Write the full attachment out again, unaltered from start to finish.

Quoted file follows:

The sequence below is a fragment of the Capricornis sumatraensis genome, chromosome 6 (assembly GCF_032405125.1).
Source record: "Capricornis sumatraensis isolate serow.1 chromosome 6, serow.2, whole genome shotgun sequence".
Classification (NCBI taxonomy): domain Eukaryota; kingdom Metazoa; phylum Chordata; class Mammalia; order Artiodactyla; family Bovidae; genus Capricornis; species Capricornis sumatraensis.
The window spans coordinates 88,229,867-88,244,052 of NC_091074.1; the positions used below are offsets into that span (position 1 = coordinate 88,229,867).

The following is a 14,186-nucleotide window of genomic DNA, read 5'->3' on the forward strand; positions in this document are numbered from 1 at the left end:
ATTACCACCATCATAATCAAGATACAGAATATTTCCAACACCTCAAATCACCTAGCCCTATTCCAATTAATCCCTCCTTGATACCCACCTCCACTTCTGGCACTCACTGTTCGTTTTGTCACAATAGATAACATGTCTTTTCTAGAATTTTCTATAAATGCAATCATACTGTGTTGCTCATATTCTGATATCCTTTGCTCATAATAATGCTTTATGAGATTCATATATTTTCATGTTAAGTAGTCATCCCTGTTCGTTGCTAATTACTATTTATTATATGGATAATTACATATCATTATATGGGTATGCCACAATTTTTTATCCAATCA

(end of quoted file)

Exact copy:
The sequence below is a fragment of the Capricornis sumatraensis genome, chromosome 6 (assembly GCF_032405125.1).
Source record: "Capricornis sumatraensis isolate serow.1 chromosome 6, serow.2, whole genome shotgun sequence".
Classification (NCBI taxonomy): domain Eukaryota; kingdom Metazoa; phylum Chordata; class Mammalia; order Artiodactyla; family Bovidae; genus Capricornis; species Capricornis sumatraensis.
The window spans coordinates 88,229,867-88,244,052 of NC_091074.1; the positions used below are offsets into that span (position 1 = coordinate 88,229,867).

The following is a 14,186-nucleotide window of genomic DNA, read 5'->3' on the forward strand; positions in this document are numbered from 1 at the left end:
ATTACCACCATCATAATCAAGATACAGAATATTTCCAACACCTCAAATCACCTAGCCCTATTCCAATTAATCCCTCCTTGATACCCACCTCCACTTCTGGCACTCACTGTTCGTTTTGTCACAATAGATAACATGTCTTTTCTAGAATTTTCTATAAATGCAATCATACTGTGTTGCTCATATTCTGATATCCTTTGCTCATAATAATGCTTTATGAGATTCATATATTTTCATGTTAAGTAGTCATCCCTGTTCGTTGCTAATTACTATTTATTATATGGATAATTACATATCATTATATGGGTATGCCACAATTTTTTATCCAATCA